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In the Garden of Beasts: Love, Terror, and…
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In the Garden of Beasts: Love, Terror, and an American Family in… (edition 2011)

by Erik Larson, Stephen Hoye (Reader)

MembersReviewsPopularityAverage ratingMentions
4,5692551,049 (3.83)226
Member:debs4jc
Title:In the Garden of Beasts: Love, Terror, and an American Family in Hitler's Berlin
Authors:Erik Larson
Other authors:Stephen Hoye (Reader)
Info:Random House Audio (2011), Edition: Unabridged, Audio CD
Collections:Your library
Rating:****
Tags:history, World War II

Work details

In the Garden of Beasts: Love, Terror, and an American Family in Hitler's Berlin by Erik Larson

  1. 70
    The Rise and Fall of the Third Reich by William L. Shirer (kraaivrouw)
  2. 30
    Through embassy eyes by Martha Dodd (marieke54)
  3. 20
    I Will Bear Witness: A Diary of the Nazi Years 1933-1941 by Victor Klemperer (BookshelfMonstrosity)
    BookshelfMonstrosity: The published version of Klemperer’s secret wartime diary are a vivid and personal account of day-to-day life in Nazi Germany. Writing with sophistication and insight, he records the stories of ordinary Germans and their hopes and fears during the dark days of the war. This provides interesting points of comparison with Dodd's experiences.… (more)
  4. 20
    Resisting Hitler. Mildred Harnack and the Red Orchestra by Shareen Blair Brysac (marieke54)
  5. 10
    Alone in Berlin by Hans Fallada (BookshelfMonstrosity)
    BookshelfMonstrosity: If you found In the Garden of Beasts moving and want to read fiction about the Third Reich, try Every Man Dies Alone, a haunting novel based on actual events surrounding a couple that attempted to undermine the Nazi regime.
  6. 11
    Red Orchestra. The Story of the Berlin Underground and the Circle of Friends Who Resisted Hitler by Anne Nelson (kraaivrouw)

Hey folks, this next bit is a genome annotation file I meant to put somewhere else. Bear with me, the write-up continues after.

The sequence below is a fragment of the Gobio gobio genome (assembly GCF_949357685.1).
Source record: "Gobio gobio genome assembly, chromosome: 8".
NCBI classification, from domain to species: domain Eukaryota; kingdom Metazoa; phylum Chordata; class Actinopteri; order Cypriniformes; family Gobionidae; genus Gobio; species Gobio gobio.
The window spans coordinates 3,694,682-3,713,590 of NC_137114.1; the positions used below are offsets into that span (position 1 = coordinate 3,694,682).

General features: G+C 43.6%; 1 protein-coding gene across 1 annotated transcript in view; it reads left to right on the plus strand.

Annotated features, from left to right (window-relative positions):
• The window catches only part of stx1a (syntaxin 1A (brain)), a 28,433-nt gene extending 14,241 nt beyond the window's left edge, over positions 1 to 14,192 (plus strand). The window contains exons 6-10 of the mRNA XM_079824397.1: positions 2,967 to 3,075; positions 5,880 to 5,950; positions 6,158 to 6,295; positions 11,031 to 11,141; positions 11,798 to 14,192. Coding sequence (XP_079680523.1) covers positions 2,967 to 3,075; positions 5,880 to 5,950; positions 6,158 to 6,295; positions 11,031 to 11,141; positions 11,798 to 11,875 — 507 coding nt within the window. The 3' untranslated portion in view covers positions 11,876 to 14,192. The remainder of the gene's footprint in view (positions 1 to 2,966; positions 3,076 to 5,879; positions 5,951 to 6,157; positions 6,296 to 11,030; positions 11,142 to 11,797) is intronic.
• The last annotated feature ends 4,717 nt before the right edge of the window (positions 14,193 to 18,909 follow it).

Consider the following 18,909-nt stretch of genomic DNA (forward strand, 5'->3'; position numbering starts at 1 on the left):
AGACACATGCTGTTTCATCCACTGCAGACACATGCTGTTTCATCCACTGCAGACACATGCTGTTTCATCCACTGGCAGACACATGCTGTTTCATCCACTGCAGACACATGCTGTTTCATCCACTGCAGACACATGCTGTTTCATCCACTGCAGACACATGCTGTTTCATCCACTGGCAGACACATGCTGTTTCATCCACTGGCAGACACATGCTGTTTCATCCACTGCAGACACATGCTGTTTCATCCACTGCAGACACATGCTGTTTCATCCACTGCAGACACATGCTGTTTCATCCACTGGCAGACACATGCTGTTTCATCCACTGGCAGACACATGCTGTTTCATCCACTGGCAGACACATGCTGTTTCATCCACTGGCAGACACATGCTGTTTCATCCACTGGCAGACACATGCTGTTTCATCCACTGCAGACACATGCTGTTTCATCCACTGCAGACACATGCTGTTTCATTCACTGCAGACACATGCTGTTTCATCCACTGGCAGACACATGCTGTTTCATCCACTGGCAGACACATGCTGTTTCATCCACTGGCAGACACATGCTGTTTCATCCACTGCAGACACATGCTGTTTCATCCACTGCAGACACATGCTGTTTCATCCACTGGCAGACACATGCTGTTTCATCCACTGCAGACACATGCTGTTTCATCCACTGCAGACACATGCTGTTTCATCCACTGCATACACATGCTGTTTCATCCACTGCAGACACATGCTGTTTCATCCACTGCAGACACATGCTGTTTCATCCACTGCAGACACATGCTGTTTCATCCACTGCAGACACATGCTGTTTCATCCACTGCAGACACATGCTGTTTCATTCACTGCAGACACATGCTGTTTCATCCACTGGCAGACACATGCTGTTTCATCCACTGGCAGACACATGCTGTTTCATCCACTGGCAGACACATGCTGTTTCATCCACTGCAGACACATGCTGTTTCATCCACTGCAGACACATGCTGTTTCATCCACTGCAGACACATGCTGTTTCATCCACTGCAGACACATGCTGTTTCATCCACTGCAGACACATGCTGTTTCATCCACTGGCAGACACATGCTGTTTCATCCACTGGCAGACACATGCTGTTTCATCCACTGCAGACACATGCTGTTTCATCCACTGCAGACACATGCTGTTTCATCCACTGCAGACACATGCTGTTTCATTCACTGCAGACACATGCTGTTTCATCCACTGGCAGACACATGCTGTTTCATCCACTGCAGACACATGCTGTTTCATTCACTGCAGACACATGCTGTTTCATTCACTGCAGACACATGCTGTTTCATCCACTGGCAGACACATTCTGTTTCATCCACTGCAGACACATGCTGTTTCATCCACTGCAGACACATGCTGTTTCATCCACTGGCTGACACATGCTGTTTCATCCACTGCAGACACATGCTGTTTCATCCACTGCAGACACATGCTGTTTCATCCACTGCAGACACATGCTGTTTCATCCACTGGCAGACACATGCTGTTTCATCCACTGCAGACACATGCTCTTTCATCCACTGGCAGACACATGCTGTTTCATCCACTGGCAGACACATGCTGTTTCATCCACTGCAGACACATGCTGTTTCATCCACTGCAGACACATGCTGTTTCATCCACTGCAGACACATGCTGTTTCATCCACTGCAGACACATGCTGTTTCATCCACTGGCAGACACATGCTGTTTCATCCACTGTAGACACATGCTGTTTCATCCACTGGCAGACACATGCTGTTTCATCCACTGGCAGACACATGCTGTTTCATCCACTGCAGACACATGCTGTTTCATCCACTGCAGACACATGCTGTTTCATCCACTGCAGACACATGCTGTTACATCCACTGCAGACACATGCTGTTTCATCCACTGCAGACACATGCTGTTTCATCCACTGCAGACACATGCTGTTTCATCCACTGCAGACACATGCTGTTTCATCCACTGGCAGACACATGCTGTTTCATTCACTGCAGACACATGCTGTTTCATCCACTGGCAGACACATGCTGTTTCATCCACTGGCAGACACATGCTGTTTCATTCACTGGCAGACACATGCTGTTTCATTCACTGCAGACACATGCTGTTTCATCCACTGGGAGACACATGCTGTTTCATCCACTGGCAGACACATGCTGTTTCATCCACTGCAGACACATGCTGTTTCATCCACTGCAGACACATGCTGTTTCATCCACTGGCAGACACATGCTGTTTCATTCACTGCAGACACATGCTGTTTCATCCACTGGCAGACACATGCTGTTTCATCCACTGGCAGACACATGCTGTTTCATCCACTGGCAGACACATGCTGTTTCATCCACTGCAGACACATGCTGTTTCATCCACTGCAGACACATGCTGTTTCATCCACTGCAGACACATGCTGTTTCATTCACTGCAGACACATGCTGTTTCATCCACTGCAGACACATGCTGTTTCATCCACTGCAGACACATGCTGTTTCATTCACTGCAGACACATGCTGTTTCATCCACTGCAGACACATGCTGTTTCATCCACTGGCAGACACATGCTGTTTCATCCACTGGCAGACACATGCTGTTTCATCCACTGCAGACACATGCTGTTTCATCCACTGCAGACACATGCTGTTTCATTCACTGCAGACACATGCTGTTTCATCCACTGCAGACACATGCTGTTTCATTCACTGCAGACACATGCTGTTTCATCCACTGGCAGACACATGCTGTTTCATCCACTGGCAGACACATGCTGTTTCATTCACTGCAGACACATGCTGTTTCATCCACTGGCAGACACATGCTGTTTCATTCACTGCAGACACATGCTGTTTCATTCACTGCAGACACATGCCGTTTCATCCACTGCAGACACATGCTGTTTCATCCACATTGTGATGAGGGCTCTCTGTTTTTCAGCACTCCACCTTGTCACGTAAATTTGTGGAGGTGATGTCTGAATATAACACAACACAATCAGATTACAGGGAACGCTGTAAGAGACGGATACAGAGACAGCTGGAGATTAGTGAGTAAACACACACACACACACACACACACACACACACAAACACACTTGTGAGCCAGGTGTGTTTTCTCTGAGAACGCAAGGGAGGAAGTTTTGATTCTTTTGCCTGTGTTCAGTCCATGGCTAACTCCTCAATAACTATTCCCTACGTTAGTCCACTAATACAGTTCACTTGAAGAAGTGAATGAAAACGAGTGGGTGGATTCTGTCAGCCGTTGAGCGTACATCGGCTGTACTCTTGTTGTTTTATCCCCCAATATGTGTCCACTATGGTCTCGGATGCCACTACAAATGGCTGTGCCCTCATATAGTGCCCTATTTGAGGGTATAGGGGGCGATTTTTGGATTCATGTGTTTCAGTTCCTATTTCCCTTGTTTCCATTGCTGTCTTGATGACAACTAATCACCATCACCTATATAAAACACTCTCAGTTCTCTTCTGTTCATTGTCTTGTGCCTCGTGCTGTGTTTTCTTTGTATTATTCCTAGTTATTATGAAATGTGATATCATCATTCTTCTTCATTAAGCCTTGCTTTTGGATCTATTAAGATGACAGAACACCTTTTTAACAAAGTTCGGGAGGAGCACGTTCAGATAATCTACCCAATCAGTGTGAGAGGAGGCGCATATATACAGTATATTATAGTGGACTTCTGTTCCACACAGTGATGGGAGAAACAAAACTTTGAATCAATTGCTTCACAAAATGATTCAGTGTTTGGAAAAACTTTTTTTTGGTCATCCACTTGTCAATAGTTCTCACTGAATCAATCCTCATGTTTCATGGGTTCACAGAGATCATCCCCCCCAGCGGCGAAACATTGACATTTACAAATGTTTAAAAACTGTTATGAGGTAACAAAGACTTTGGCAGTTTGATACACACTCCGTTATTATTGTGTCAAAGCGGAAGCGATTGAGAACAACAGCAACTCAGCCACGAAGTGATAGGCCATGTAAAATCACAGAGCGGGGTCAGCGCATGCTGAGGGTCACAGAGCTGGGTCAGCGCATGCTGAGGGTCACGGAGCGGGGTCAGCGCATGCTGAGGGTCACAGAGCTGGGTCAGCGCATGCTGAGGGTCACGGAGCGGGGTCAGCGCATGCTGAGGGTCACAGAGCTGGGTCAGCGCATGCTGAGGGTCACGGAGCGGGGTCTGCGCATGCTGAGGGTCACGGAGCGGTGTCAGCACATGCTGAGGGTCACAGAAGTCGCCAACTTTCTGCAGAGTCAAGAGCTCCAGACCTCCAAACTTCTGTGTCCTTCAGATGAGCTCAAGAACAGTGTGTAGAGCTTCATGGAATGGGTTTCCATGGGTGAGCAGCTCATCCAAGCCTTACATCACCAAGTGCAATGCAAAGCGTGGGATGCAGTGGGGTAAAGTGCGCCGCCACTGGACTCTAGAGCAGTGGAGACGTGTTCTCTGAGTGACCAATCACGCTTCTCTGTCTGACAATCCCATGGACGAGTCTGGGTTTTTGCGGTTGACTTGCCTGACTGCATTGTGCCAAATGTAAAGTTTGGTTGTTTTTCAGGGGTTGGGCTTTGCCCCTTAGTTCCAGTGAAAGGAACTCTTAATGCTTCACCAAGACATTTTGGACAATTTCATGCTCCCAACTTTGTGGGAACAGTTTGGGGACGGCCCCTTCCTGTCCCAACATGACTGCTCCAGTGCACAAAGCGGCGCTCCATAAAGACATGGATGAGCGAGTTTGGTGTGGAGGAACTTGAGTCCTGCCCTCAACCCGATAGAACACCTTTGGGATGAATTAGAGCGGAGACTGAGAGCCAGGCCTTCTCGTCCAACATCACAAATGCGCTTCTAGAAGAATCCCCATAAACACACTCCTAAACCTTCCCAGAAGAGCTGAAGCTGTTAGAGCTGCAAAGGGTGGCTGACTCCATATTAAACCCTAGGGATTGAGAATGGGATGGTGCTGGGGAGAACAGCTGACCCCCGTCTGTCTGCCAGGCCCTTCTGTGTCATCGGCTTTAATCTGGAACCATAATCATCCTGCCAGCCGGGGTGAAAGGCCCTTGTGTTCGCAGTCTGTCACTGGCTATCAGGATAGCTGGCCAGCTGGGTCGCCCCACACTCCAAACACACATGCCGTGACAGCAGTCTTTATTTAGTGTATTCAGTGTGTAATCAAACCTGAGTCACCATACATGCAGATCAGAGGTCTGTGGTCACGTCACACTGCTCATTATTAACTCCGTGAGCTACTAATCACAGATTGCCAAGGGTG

7. 02
    The Haunted Wood: Soviet Espionage in America--The Stalin Era by Allen Weinstein (spacecommuter)
    spacecommuter: Erik Larsen's In the Garden of Beasts draws on The Haunted Wood and the notebooks of Alexader Vassiliev as sources. The Haunted Wood mentions Martha Dodd, her romance with Boris Winogradov and her father extensively, and includes additional evidence of Martha's espionage that Larsen mostly omitted from his book.… (more)
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» See also 226 mentions

English (246)  French (3)  Dutch (1)  German (1)  Danish (1)  Spanish (1)  Norwegian (1)  Italian (1)  All (255)
Showing 1-5 of 246 (next | show all)
Was surprised by how little happened in this book with the main characters. Larson seems to leave you to make a verdict on their actions, although, to me, they didn't really stand out. What I valued most about this book was the detailing of Hitler's rise to power from 1933, i.e. His chancellorship and his capture of power upon the death of Pres Hindenburg. Would not recommend to my teen readers. ( )
  rdwhitenack | Jun 17, 2017 |
This was an engaging novelization of history. I say novelization because Larson weaves together a very particular kind of story about the Dodd family and 1930s Hitler in Germany. As fascinating as the dramatic tale was, Larson's obsession with Martha's overt sexuality and her many lovers was often needlessly speculative about who exactly she slept with and why. It was frustrating to read a complex woman boiled down to a sex-addicted thrill seeker. It was particularly noticeable due to the lack of depiction of her brother or mother. Again, this goes back to the very particular kind of story Larson wanted to tell about this time. ( )
  e2d2 | Jun 2, 2017 |
Excellent read. Focuses most heavily on the years 1933-34 in Berlin (and Germany) from the perspective of the US Ambassador of the time. Ambassador Dodd arrived in 1933, just as Hitler was beginning his rise to power. My only wish is that the book had included more about the remaining years during which Dodd was in Germany. Great insider's view of the events of those pre-WWII years. ( )
  bness2 | May 23, 2017 |
Amazing research. Fills in a lot of missing gaps. ( )
  ikeman100 | May 7, 2017 |